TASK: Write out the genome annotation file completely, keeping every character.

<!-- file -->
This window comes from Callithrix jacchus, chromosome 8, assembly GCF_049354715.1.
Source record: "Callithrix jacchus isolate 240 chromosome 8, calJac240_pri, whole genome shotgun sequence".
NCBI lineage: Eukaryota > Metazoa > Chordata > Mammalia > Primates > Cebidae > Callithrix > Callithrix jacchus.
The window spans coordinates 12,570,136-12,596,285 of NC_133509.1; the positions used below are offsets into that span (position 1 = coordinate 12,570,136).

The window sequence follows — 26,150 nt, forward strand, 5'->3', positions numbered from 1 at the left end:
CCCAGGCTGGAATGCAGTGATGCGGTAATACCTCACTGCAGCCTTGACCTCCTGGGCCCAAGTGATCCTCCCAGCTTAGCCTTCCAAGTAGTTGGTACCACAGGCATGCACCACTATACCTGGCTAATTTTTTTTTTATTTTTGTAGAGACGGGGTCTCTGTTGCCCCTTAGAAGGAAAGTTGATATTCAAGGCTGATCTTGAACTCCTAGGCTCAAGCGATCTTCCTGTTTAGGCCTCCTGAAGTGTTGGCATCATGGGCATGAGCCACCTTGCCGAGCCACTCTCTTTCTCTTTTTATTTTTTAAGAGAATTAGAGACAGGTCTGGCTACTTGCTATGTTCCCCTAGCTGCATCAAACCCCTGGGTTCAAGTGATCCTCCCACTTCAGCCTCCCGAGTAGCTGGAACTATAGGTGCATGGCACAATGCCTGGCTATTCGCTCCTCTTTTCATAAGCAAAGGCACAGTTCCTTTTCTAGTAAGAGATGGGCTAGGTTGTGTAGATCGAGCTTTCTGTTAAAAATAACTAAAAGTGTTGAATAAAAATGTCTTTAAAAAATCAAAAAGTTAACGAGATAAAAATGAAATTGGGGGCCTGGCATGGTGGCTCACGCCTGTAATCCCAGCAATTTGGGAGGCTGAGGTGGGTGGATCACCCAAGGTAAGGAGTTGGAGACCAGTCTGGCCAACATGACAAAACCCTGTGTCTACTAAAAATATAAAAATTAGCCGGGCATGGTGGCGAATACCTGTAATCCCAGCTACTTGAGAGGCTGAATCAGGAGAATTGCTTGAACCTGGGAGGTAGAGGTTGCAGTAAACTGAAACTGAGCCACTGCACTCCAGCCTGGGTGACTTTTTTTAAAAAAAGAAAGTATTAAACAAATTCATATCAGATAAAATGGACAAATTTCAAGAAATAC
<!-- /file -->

This window comes from Callithrix jacchus, chromosome 8, assembly GCF_049354715.1.
Source record: "Callithrix jacchus isolate 240 chromosome 8, calJac240_pri, whole genome shotgun sequence".
NCBI lineage: Eukaryota > Metazoa > Chordata > Mammalia > Primates > Cebidae > Callithrix > Callithrix jacchus.
The window spans coordinates 12,570,136-12,596,285 of NC_133509.1; the positions used below are offsets into that span (position 1 = coordinate 12,570,136).

The window sequence follows — 26,150 nt, forward strand, 5'->3', positions numbered from 1 at the left end:
CCCAGGCTGGAATGCAGTGATGCGGTAATACCTCACTGCAGCCTTGACCTCCTGGGCCCAAGTGATCCTCCCAGCTTAGCCTTCCAAGTAGTTGGTACCACAGGCATGCACCACTATACCTGGCTAATTTTTTTTTTATTTTTGTAGAGACGGGGTCTCTGTTGCCCCTTAGAAGGAAAGTTGATATTCAAGGCTGATCTTGAACTCCTAGGCTCAAGCGATCTTCCTGTTTAGGCCTCCTGAAGTGTTGGCATCATGGGCATGAGCCACCTTGCCGAGCCACTCTCTTTCTCTTTTTATTTTTTAAGAGAATTAGAGACAGGTCTGGCTACTTGCTATGTTCCCCTAGCTGCATCAAACCCCTGGGTTCAAGTGATCCTCCCACTTCAGCCTCCCGAGTAGCTGGAACTATAGGTGCATGGCACAATGCCTGGCTATTCGCTCCTCTTTTCATAAGCAAAGGCACAGTTCCTTTTCTAGTAAGAGATGGGCTAGGTTGTGTAGATCGAGCTTTCTGTTAAAAATAACTAAAAGTGTTGAATAAAAATGTCTTTAAAAAATCAAAAAGTTAACGAGATAAAAATGAAATTGGGGGCCTGGCATGGTGGCTCACGCCTGTAATCCCAGCAATTTGGGAGGCTGAGGTGGGTGGATCACCCAAGGTAAGGAGTTGGAGACCAGTCTGGCCAACATGACAAAACCCTGTGTCTACTAAAAATATAAAAATTAGCCGGGCATGGTGGCGAATACCTGTAATCCCAGCTACTTGAGAGGCTGAATCAGGAGAATTGCTTGAACCTGGGAGGTAGAGGTTGCAGTAAACTGAAACTGAGCCACTGCACTCCAGCCTGGGTGACTTTTTTTAAAAAAAGAAAGTATTAAACAAATTCATATCAGATAAAATGGACAAATTTCAAGAAATAC